An attempt by the financial services regulators to clarify their relationship in the eyes of the superannuation industry, ultimately gave rise to uncertainty and cost, according to a submission filed by the Association of Superannuation Funds of Australia.
In that submission, filed with ASIC last month, ASFA acknowledges the need for close cooperation and liaison between the financial services regulators particularly in circumstances where major policies such as Stronger Super are being implemented.
However it then cites a report issued by ASIC on how it worked closely with fellow regulators to minimise overlap and streamline requirements and an example used in that report - a joint letter issued by ASIC and the Australian Prudential Regulation Authority (APRA) to superannuation funds with a view “to clarifying the relationship created by section 29QC of the Superannuation Industry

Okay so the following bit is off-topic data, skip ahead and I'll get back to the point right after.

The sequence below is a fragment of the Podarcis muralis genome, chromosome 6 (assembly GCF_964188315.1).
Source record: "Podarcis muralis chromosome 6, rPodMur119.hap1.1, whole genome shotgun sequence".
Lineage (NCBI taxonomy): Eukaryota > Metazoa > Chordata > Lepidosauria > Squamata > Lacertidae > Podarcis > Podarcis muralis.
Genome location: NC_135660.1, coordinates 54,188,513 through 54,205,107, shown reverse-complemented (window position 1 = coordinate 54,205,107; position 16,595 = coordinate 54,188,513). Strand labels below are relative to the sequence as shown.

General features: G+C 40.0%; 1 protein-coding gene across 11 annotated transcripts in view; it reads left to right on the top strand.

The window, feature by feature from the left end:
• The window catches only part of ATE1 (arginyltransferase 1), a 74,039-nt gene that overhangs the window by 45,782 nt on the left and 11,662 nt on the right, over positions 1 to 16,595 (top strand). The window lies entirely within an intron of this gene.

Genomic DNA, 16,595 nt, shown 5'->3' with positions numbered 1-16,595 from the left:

(Supervision) Act 1993 (“SIS Act”) between ASIC disclosure requirements and the superannuation data required to be reported to APRA (section 29QC letter)”.
The ASFA submission then notes, “Section 29QC has generated a great deal of uncertainty and concern amongst RSE licensees [superannuation funds], leading many to seek expert legal opinion about its potential scope and application”.
“We acknowledge the policy intent underpinning section 29QC, which is to ensure that disclosure is made on a consistent basis, to enable consumers to make comparisons between superannuation products, especially with respect to returns and fees,” it said. “However, as the specifications of the APRA data reporting standards are primarily driven by the requirements of prudential supervision, these are not always consistent with appropriate consumer disclosure.”
“While the superannuation industry welcomed the regulators’ efforts to clarify licensee’s obligations, we note that there was no apparent consultation with industry stakeholders prior to issuing the section 29QC letter,” the submission said. “Feedback received from ASFA members indicates that, rather than providing the desired clarification, the letter in fact created more confusion and uncertainty amongst RSE licensees and was inconsistent with legal advice obtained by many licensees in an attempt to ensure compliance.”